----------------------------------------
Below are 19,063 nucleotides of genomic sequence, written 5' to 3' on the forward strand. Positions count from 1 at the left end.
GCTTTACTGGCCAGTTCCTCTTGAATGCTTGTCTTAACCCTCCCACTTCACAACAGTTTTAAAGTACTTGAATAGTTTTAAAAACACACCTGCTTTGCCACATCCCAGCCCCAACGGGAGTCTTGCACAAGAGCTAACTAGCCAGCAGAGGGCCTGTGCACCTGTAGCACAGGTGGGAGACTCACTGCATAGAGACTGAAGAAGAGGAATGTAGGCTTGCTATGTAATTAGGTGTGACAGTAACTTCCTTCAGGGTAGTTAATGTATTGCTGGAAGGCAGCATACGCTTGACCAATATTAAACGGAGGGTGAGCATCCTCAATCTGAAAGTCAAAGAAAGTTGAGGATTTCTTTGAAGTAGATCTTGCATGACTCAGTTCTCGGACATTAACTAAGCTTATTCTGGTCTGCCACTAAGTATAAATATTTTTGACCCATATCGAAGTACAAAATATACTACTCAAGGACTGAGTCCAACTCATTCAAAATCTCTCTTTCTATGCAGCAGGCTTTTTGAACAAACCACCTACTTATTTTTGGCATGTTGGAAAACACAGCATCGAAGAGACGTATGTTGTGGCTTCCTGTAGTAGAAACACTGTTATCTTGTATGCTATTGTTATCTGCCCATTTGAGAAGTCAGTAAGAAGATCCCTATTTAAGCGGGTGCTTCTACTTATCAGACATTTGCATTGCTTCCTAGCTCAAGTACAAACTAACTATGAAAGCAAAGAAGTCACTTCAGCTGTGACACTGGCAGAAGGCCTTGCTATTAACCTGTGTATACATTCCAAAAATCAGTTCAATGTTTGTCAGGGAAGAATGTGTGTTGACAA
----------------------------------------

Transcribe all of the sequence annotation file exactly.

Below are 19,063 nucleotides of genomic sequence, written 5' to 3' on the forward strand. Positions count from 1 at the left end.
GCTTTACTGGCCAGTTCCTCTTGAATGCTTGTCTTAACCCTCCCACTTCACAACAGTTTTAAAGTACTTGAATAGTTTTAAAAACACACCTGCTTTGCCACATCCCAGCCCCAACGGGAGTCTTGCACAAGAGCTAACTAGCCAGCAGAGGGCCTGTGCACCTGTAGCACAGGTGGGAGACTCACTGCATAGAGACTGAAGAAGAGGAATGTAGGCTTGCTATGTAATTAGGTGTGACAGTAACTTCCTTCAGGGTAGTTAATGTATTGCTGGAAGGCAGCATACGCTTGACCAATATTAAACGGAGGGTGAGCATCCTCAATCTGAAAGTCAAAGAAAGTTGAGGATTTCTTTGAAGTAGATCTTGCATGACTCAGTTCTCGGACATTAACTAAGCTTATTCTGGTCTGCCACTAAGTATAAATATTTTTGACCCATATCGAAGTACAAAATATACTACTCAAGGACTGAGTCCAACTCATTCAAAATCTCTCTTTCTATGCAGCAGGCTTTTTGAACAAACCACCTACTTATTTTTGGCATGTTGGAAAACACAGCATCGAAGAGACGTATGTTGTGGCTTCCTGTAGTAGAAACACTGTTATCTTGTATGCTATTGTTATCTGCCCATTTGAGAAGTCAGTAAGAAGATCCCTATTTAAGCGGGTGCTTCTACTTATCAGACATTTGCATTGCTTCCTAGCTCAAGTACAAACTAACTATGAAAGCAAAGAAGTCACTTCAGCTGTGACACTGGCAGAAGGCCTTGCTATTAACCTGTGTATACATTCCAAAAATCAGTTCAATGTTTGTCAGGGAAGAATGTGTGTTGACAA